Social determinants of mortality after leaving parental home – effects of childhood and current sociodemographic factors

Hanna Remes, University of Helsinki
Pekka Martikainen, University of Helsinki

Most research on life course effects on health has concerned adult and older populations and life course trajectories have often relied on only few measurement points. From a life course perspective, early adulthood is an important transitional period as the taken paths in education, employment, and family formation seem to affect health differentials over the effects of preceding childhood living conditions. This study examines mortality differentials in late adolescence and early adulthood by both parental background (family structure in childhood, parental education, occupational class, and income) and current living arrangements, level of own education, and current main economic activity. Mortality is followed from the point of leaving parental home, an important threshold in the transition to adulthood that generally occurs early in Northern Europe. The study is based on longitudinal register data that include a representative 11% sample of the Finnish population with an over-sample of 80% of all deaths. We calculated mortality rates and estimated Cox proportional hazards models to study deaths between ages 17–29 from 1990 to 2007. Strong excess mortalities were found among young people with lower education, the non-employed, and those living without a partner. The effects of parental background on mortality in early adulthood were largely, but not entirely, mediated by the current sociodemographic factors, education in particular. Adjusting for both childhood and current factors, early age at leaving parental home remained an independent risk factor for premature death. The strength of the social determinants of mortality among the young was mainly driven by external causes of death, but to a lesser extent deaths due to diseases contributed to differentials as well.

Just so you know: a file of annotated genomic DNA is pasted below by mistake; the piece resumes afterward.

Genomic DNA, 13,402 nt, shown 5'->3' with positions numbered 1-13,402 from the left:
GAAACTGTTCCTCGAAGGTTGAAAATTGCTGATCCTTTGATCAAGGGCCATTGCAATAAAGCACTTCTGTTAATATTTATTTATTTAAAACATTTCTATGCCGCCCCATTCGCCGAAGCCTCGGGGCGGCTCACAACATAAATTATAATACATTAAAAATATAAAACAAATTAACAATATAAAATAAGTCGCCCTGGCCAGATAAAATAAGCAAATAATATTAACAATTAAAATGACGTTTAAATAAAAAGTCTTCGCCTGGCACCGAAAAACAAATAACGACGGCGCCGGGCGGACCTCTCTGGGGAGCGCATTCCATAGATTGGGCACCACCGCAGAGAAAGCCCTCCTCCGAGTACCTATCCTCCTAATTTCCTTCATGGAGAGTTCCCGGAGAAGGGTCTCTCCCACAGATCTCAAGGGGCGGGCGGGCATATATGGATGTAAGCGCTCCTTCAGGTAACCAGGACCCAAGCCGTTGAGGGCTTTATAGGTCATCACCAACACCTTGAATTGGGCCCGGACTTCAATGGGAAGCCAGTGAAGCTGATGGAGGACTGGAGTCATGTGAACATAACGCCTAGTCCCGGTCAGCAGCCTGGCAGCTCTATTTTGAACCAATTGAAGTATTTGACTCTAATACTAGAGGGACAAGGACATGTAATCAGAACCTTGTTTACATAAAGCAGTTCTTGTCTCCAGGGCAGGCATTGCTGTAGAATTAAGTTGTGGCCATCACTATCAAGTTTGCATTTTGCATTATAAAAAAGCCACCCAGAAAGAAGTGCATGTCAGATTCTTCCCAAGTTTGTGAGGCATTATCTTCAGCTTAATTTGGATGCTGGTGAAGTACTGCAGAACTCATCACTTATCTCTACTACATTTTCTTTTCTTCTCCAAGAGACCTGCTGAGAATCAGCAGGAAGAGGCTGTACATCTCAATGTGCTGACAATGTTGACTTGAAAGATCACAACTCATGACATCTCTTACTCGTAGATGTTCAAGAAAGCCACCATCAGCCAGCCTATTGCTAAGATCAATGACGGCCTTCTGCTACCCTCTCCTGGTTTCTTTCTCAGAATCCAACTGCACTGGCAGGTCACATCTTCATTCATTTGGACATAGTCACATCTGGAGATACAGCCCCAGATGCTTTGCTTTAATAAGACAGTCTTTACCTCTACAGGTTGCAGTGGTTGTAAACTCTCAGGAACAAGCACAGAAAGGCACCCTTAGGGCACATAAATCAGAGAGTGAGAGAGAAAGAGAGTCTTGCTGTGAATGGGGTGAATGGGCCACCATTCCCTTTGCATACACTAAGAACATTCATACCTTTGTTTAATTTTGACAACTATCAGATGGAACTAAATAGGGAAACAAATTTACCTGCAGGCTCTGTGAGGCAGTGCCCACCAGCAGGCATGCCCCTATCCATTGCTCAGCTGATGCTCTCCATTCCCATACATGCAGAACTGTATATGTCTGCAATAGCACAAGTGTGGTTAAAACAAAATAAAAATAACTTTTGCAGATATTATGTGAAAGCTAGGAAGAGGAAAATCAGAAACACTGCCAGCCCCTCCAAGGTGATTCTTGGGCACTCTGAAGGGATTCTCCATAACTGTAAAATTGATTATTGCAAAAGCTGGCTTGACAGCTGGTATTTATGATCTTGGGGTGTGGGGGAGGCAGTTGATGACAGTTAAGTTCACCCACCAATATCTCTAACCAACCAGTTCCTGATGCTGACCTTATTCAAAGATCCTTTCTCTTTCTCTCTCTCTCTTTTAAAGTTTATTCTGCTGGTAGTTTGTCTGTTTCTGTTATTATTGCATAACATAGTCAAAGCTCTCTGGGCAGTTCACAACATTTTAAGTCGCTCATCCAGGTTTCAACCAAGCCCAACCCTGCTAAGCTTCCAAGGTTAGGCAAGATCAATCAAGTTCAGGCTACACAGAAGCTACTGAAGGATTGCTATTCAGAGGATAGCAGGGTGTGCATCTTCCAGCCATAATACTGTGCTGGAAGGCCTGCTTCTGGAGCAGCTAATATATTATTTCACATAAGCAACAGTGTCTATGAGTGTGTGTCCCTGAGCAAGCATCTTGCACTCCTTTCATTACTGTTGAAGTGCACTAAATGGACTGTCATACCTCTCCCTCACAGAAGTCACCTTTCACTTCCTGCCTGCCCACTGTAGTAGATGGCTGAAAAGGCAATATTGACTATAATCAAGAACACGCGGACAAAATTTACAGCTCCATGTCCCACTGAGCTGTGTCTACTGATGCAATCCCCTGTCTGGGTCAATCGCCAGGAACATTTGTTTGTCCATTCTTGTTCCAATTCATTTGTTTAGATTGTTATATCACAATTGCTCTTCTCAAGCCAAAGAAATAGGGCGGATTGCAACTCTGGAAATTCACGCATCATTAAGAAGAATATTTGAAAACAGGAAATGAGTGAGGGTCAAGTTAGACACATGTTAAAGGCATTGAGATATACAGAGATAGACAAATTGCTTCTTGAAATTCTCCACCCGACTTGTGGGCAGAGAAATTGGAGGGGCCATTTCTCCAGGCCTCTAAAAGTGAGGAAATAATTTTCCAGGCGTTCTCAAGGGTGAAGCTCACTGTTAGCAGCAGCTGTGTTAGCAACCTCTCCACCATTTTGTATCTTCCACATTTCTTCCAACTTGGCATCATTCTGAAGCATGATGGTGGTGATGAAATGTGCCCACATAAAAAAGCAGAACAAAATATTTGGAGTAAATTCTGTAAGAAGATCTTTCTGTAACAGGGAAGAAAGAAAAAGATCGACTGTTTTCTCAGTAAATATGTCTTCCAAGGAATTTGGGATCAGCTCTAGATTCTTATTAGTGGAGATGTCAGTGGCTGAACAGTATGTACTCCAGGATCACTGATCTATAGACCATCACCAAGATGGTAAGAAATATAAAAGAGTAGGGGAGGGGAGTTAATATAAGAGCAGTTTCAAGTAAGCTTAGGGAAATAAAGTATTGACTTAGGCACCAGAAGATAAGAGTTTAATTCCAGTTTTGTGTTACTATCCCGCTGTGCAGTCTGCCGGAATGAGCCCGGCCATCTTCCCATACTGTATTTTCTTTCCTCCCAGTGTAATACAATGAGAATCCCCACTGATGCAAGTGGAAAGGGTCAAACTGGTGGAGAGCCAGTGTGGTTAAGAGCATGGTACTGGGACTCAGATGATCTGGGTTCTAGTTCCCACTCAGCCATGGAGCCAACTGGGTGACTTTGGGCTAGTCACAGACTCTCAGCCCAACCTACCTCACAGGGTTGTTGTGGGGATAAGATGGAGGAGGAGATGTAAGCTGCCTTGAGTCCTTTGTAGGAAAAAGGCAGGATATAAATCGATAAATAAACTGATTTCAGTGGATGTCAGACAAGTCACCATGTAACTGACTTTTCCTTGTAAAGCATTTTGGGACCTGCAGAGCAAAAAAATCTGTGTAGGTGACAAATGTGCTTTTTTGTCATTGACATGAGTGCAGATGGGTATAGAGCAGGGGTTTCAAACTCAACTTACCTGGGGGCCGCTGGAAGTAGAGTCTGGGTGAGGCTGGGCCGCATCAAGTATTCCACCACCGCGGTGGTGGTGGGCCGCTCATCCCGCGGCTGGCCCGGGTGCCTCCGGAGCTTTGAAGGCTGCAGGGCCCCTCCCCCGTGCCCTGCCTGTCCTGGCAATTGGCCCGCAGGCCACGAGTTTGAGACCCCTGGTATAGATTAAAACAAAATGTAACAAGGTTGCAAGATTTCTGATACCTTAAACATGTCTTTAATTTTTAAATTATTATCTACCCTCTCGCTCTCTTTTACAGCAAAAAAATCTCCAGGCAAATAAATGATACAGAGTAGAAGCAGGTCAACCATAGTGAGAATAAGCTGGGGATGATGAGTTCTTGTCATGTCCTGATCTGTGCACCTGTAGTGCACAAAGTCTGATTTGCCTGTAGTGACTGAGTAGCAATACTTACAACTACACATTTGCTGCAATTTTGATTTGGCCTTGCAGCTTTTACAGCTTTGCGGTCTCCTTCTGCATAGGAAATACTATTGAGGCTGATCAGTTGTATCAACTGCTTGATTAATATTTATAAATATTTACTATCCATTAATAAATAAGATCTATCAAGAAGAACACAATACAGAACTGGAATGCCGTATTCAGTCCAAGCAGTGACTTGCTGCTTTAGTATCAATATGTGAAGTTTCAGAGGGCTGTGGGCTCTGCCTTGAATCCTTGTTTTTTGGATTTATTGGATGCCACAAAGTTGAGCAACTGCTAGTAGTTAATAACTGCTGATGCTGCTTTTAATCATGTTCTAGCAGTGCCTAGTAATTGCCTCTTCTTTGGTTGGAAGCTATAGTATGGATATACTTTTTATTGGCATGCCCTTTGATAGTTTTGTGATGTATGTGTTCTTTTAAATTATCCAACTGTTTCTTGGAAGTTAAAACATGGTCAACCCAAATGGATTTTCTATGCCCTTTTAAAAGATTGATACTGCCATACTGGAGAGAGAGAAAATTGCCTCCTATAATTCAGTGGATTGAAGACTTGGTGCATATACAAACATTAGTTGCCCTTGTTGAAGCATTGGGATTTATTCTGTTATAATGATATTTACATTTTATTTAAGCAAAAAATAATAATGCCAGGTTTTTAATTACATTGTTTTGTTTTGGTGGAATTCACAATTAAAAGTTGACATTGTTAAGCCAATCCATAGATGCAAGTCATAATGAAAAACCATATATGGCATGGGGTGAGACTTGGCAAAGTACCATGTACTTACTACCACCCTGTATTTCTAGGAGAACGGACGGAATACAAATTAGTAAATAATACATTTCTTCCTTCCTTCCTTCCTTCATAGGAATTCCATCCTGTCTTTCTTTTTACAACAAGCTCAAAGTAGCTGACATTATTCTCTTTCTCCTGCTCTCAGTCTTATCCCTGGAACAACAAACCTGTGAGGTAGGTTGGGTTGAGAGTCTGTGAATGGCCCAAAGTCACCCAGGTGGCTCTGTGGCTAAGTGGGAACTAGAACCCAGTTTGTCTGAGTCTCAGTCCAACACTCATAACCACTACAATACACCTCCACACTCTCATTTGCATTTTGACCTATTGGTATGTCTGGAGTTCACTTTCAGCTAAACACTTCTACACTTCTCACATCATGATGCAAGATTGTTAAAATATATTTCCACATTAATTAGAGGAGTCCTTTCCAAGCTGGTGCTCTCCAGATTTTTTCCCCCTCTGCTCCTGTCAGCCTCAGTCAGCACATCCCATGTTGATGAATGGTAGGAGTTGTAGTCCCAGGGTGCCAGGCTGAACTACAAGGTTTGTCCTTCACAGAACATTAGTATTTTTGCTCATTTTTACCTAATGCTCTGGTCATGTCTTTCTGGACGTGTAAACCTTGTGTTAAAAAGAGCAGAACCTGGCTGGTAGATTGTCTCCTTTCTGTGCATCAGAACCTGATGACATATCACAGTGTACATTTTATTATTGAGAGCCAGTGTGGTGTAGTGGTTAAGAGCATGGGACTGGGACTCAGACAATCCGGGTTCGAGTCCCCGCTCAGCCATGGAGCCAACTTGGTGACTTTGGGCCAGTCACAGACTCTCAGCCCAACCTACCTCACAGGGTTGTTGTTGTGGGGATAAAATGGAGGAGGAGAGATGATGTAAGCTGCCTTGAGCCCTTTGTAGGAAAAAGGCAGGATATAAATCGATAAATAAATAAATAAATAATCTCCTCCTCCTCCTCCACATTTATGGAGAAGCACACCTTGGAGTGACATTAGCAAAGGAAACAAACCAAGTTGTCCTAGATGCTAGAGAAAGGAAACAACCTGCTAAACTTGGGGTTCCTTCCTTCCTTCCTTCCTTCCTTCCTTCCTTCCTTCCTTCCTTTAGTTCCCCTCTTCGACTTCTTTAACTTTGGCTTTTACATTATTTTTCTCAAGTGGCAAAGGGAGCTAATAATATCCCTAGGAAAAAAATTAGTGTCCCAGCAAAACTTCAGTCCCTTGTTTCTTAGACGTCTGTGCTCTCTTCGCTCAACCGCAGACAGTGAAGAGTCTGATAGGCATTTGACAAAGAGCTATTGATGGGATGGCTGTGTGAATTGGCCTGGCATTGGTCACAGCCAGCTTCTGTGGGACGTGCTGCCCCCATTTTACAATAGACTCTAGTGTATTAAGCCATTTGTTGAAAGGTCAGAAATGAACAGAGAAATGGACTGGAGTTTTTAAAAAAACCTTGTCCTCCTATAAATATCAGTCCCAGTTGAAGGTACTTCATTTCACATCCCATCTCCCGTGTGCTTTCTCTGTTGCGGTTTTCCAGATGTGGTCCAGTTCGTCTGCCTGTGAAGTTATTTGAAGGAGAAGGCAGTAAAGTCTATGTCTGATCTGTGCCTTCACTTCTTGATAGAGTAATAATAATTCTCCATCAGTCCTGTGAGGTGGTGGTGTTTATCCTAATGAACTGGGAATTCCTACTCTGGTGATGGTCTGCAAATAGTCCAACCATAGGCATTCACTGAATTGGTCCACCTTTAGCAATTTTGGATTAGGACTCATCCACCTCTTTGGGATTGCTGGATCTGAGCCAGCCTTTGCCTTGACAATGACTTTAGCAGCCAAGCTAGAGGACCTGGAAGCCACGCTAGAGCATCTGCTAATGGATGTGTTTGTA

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Presented in Session 84: Mortality

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